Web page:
Haggai is a man marked by "practical encouragement." Haggai didn’t prop them up with kind, yet empty words. He didn’t soothe their consciences by telling them that at least they had obeyed the Lord and left Babylon to build His temple. No. Instead, as directed by the Lord, Haggai dispensed practical encouragement.

Firstly, Haggai identified the problem: selfishness. These pioneers had chosen to shift their focus from pleasing the Lord to pleasing themselves and building beautiful houses. Haggai called for repentance and a return to obeying the Lord. Haggai also provided specific instruction as to how to return to doing the Lord’s work: Go and start building, for God is with you! After the band of workers had rolled up their shirt-sleeves and rediscovered the joys of elbow grease, he shared a particularly poignant message from God. To the worn out, discouraged, and deflated Jewish pioneers, Haggai asked: Do you see this new work for God as of nothing? I suspect the majority of the group would have wholeheartedly endorsed this assessment. In turn, Haggai informed them that God would fill this new building with a greater glory than Solomon’s temple.

This must truly have been a cup of cold water to their thirsty souls! Their little building would be blessed by God after all! The very foundation on which they were building, where Solomon’s magnificent temple had stood, would one day be the site where the long-prophesied Messiah, the Father of Eternity and the Prince of Peace would be presented to God. It was on this very site that the Lord Jesus would describe the temple (even though built by Herod) as "My Father’s house." These beleaguered pioneers were engaged in a rather small work with few observable results in the short term – but their combined work was linked with the future glory of the Lord of Hosts. As the exhausted and embittered group stood to hear Haggai’s message to them that day – a message of honesty, practicality, faithfulness, and encouragement - they received a spiritual shot of vitamin B12 that would propel them to continue working despite the discouragement and "smallness" of their efforts. In turn, this rather modest and insignificant work would one day bring invaluable glory to God.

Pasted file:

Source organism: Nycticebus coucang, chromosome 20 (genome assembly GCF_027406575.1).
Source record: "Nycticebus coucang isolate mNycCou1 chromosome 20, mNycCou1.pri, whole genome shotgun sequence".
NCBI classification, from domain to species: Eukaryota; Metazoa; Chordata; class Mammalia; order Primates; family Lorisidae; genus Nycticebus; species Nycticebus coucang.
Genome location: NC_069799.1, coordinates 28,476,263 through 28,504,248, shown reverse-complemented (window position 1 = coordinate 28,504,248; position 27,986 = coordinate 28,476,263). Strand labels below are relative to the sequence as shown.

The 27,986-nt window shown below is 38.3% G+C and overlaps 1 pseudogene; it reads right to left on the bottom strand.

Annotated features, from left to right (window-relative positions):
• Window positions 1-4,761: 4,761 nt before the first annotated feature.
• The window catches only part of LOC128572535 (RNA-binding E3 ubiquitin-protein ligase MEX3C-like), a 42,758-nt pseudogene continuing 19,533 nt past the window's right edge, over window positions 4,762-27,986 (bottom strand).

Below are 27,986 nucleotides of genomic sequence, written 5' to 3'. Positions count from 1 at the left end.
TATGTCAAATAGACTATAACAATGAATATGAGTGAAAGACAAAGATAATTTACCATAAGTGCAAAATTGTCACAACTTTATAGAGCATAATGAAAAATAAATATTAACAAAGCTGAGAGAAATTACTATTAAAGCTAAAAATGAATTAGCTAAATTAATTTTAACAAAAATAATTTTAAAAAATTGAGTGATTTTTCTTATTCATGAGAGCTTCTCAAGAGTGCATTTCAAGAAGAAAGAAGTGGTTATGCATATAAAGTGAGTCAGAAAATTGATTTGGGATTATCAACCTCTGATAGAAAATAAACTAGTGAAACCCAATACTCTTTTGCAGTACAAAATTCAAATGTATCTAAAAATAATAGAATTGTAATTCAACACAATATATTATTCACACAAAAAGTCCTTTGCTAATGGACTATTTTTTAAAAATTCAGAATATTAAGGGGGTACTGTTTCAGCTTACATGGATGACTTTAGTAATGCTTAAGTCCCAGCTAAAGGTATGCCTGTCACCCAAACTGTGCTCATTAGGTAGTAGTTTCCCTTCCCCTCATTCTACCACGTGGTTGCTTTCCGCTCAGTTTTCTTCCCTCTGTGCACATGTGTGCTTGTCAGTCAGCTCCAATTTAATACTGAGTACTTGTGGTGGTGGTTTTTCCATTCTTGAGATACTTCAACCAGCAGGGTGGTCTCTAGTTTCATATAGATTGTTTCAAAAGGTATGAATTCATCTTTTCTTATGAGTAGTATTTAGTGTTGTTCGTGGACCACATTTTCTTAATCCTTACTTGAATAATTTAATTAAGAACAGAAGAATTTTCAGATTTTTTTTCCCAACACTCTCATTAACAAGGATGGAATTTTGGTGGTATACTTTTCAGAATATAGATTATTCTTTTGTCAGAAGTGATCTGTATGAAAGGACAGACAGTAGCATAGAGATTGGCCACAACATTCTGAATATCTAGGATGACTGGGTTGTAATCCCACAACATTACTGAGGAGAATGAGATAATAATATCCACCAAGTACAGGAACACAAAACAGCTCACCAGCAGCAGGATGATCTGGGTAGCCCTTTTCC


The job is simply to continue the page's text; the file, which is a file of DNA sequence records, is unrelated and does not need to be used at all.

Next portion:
Thank God for Haggai-like Christians in our day who see a discouraged person or group of people and help them through the difficulties. Perhaps it means pointing out error or sin. Perhaps it means rebuking or correcting. Perhaps it means giving practical advice about how to return to our First Love. Perhaps it means spending time working alongside those who have become worn out and exhausted. The Haggai-like approach will certainly also include a timely word from the Lord that can shock us back into His service. The Haggai-like encourager can help us to see that our work for the Lord is bigger than our understanding, it is wider than our imaginations, and longer than our memories. Our work for the Lord may echo down the years and have an eternal measurement greater than our calculations. Thank God for glory days of old where men and women faithfully served the Lord with commitment and conviction! But, maybe, just maybe, in the smallness of our work for the Lord in our generation we too will have the honor of bringing glory to the same God that Haggai and the people of Israel served so many years ago.